March 22, 2007
Family Feud—with my family, it’s no game
(Page 2 - Previous Page)I asked to just grieve and not entertain. She was having none of it. I couldn't stand up to the grieving widow, so I got up there like mommy's little show pony with my funny anecdotes and a fury so fierce I wanted to put her in that casket.
So I did what my mother taught me to do, I excused myself from the relationship. And I was prepared to go the distance, though I didn't know if I could.
I had seen enough to know my mother wouldn't flinch. I wondered if I was truly her daughter, capable of waiting her out. Or worse, if I had seen a family divided by wood and glass and stretched plastic and silence and had learned nothing but how to up the ante.
I'm not going to kid you; the feud wasn't easy at first. I counted the days since we'd spoken. Mother's Day went by. My birthday passed without a card. I worried about her a little bit, alone with her stupid little dogs. There were times -- hard days at work, months I struggled to meet my mortgage, small victories -- I wanted my mommy because I knew no one would care as much as she would. I waited it out, and after a year or so, I didn't miss her as much, and I understood how a feud goes. You learn to live without the person because it's easier than figuring out how to deal with their crap. That may not be the most lyrical depiction, but it's accurate.
So, the master of all feuds dealt me a blow last year. She got cancer.
OK, obviously, she didn't get breast cancer just to force my hand, but it certainly made me reconsider. My brother called me with the news. A little part of me was relieved she had cancer, because I don't have the constitution for a lifelong feud. I wanted my mother back, manipulative and impatient, snapping at waitresses and getting to movies an hour early, ignoring me half the time and cooking my favorite kugel the other half. She may be a character from a Western, but sometimes she's the kick-ass hero, and she's the only mother I have, equal parts good, bad and ugly.
As it happens, I'm not my mother's daughter. I took the first train out of vendetta-ville.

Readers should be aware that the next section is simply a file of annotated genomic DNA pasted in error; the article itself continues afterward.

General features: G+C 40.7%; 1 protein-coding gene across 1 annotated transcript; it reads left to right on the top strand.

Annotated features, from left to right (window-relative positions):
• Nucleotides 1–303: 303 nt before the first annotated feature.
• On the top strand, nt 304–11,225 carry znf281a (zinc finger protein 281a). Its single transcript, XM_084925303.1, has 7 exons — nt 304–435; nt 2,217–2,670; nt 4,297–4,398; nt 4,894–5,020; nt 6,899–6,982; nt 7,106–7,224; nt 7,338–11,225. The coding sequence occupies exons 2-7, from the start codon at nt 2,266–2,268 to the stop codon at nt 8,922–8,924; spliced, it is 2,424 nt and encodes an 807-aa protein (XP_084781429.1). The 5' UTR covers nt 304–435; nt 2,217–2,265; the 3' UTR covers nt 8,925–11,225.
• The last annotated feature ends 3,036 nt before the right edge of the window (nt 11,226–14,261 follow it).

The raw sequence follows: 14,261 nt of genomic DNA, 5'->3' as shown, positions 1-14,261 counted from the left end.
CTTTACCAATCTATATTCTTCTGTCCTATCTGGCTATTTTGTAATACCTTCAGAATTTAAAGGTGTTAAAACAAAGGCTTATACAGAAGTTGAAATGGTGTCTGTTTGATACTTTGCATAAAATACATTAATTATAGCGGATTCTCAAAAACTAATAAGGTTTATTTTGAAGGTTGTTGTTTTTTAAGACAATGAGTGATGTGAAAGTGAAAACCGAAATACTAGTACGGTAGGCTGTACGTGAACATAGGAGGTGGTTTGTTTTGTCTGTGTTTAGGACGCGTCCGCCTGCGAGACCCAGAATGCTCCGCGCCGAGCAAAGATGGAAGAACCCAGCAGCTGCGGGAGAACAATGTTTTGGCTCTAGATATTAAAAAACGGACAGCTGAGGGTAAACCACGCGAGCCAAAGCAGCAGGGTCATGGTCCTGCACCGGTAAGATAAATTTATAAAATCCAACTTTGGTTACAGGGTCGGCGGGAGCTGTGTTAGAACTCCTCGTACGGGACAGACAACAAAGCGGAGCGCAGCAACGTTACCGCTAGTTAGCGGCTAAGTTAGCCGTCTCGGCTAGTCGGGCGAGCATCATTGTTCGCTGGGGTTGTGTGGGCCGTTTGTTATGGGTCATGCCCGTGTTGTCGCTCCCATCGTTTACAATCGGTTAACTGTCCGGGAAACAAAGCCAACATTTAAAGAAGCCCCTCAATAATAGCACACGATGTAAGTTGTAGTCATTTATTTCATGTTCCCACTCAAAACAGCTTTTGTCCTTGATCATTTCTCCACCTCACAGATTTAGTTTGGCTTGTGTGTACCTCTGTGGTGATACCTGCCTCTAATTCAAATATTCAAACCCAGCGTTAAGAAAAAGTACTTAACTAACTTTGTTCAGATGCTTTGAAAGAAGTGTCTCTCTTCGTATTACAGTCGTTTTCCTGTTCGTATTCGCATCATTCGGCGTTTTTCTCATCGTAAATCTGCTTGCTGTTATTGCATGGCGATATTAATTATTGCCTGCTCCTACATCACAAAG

I didn't want to be her hostage, never able to say no, but maybe I had faced my biggest fear. I didn't have to be scared of her killing me off anymore, because I had experimented with life on the other side and had survived without her.
I called her and simply said, "I heard the news. I'm wishing you well. Is there anything I can do?" I swallowed my pride, and that doesn't make me better than her, unless you define "better" as more humble, more caring and way more evolved. On the other hand, she is far better at knitting. It's not a competition.
During her treatment, I called her every week. Being sick seemed to give her a purpose. She was uncharacteristically upbeat about her medical care, the organic sandwiches at the cafeteria, the nice receptionist, how her friends offered to take her to appointments or garage sales to cheer her up. While she never, ever would have reached out to me, I know she was happy I called, and if a touch of cancer is what it took, I think she would have preferred that to calling me.
There's no happy ending other than the fact that she seems to have survived radiation and is healthy for the moment. I don't talk to her much because that's how I protect myself against having to cut her loose again. I love her, but a little contact goes a long way.
At this point, I'd have better luck bringing my aunt back from the dead than changing my mom. I can't make her the kind of mother I always wanted, self-sacrificing and warm. All that's in my grasp is what kind of daughter I want to be.
Now that I'm not a POW, I genuinely enjoy talking to her on the phone from time to time. She gives me support, watches the two-bit cable shows I host, gets upset if anyone trashes me online. For my part, I treat her like a parent that's been busted for negligence. She no longer gets overnight visitation, but lunch in a public place is fine. We chat, but I don't dig down deep to give her everything she wants from me. I don't send her hand-framed photos or write her poems or show up all dolled up for her annual latke party, mommy's little pseudo-success. On the other hand, I don't ignore her or shut her out.
I guess as a daughter I'm something she never was as a mother. I'm not the best or worst. I'm somewhere in between, a daughter in the gray.
Teresa Strasser is an Emmy Award-winning writer and co-host of the syndicated Adam Carolla Radio Show. Please don't write her angry letters. Her mom is used to this sort of abuse.
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